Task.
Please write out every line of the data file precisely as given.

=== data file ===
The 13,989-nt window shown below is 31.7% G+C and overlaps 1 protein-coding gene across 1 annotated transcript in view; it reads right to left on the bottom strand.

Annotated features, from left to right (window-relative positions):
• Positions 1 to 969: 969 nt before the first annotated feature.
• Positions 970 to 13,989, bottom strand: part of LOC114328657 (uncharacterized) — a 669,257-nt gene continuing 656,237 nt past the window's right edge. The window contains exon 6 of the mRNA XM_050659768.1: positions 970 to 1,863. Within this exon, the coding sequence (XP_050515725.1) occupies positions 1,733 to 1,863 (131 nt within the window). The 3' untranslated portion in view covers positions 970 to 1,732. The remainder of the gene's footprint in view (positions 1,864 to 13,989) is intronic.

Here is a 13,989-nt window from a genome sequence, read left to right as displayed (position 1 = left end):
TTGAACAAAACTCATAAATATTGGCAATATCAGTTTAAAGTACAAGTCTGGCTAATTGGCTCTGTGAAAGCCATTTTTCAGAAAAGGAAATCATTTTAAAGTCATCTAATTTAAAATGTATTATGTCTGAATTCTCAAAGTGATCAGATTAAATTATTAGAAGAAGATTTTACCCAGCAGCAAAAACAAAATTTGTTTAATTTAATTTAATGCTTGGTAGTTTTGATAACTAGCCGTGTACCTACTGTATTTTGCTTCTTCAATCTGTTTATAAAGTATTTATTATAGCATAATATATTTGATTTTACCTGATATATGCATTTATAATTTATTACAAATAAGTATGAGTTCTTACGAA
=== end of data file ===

The 13,989-nt window shown below is 31.7% G+C and overlaps 1 protein-coding gene across 1 annotated transcript in view; it reads right to left on the bottom strand.

Annotated features, from left to right (window-relative positions):
• Positions 1 to 969: 969 nt before the first annotated feature.
• Positions 970 to 13,989, bottom strand: part of LOC114328657 (uncharacterized) — a 669,257-nt gene continuing 656,237 nt past the window's right edge. The window contains exon 6 of the mRNA XM_050659768.1: positions 970 to 1,863. Within this exon, the coding sequence (XP_050515725.1) occupies positions 1,733 to 1,863 (131 nt within the window). The 3' untranslated portion in view covers positions 970 to 1,732. The remainder of the gene's footprint in view (positions 1,864 to 13,989) is intronic.

Here is a 13,989-nt window from a genome sequence, read left to right as displayed (position 1 = left end):
TTGAACAAAACTCATAAATATTGGCAATATCAGTTTAAAGTACAAGTCTGGCTAATTGGCTCTGTGAAAGCCATTTTTCAGAAAAGGAAATCATTTTAAAGTCATCTAATTTAAAATGTATTATGTCTGAATTCTCAAAGTGATCAGATTAAATTATTAGAAGAAGATTTTACCCAGCAGCAAAAACAAAATTTGTTTAATTTAATTTAATGCTTGGTAGTTTTGATAACTAGCCGTGTACCTACTGTATTTTGCTTCTTCAATCTGTTTATAAAGTATTTATTATAGCATAATATATTTGATTTTACCTGATATATGCATTTATAATTTATTACAAATAAGTATGAGTTCTTACGAA